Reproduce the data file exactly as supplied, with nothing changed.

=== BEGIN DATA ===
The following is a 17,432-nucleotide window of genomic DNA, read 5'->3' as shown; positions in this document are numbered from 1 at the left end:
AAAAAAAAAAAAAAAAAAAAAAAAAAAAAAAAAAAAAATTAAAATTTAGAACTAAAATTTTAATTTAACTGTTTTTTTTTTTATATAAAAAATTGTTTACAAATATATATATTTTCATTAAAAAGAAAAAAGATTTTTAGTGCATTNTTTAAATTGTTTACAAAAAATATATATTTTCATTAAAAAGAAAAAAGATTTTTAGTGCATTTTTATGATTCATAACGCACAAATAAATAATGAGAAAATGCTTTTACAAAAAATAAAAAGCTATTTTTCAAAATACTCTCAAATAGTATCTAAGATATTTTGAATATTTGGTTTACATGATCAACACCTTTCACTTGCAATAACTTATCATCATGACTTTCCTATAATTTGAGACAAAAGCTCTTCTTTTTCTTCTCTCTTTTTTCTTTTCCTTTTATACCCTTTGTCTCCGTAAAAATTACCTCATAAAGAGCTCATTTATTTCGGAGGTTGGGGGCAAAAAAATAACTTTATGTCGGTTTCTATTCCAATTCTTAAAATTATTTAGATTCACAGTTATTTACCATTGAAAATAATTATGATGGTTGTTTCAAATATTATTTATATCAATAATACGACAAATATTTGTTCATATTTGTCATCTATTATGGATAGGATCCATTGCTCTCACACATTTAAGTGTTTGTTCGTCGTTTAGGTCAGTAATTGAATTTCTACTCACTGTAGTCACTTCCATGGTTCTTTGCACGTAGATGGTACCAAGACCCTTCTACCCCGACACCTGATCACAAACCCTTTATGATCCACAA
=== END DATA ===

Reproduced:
The following is a 17,432-nucleotide window of genomic DNA, read 5'->3' as shown; positions in this document are numbered from 1 at the left end:
AAAAAAAAAAAAAAAAAAAAAAAAAAAAAAAAAAAAAATTAAAATTTAGAACTAAAATTTTAATTTAACTGTTTTTTTTTTTATATAAAAAATTGTTTACAAATATATATATTTTCATTAAAAAGAAAAAAGATTTTTAGTGCATTNTTTAAATTGTTTACAAAAAATATATATTTTCATTAAAAAGAAAAAAGATTTTTAGTGCATTTTTATGATTCATAACGCACAAATAAATAATGAGAAAATGCTTTTACAAAAAATAAAAAGCTATTTTTCAAAATACTCTCAAATAGTATCTAAGATATTTTGAATATTTGGTTTACATGATCAACACCTTTCACTTGCAATAACTTATCATCATGACTTTCCTATAATTTGAGACAAAAGCTCTTCTTTTTCTTCTCTCTTTTTTCTTTTCCTTTTATACCCTTTGTCTCCGTAAAAATTACCTCATAAAGAGCTCATTTATTTCGGAGGTTGGGGGCAAAAAAATAACTTTATGTCGGTTTCTATTCCAATTCTTAAAATTATTTAGATTCACAGTTATTTACCATTGAAAATAATTATGATGGTTGTTTCAAATATTATTTATATCAATAATACGACAAATATTTGTTCATATTTGTCATCTATTATGGATAGGATCCATTGCTCTCACACATTTAAGTGTTTGTTCGTCGTTTAGGTCAGTAATTGAATTTCTACTCACTGTAGTCACTTCCATGGTTCTTTGCACGTAGATGGTACCAAGACCCTTCTACCCCGACACCTGATCACAAACCCTTTATGATCCACAA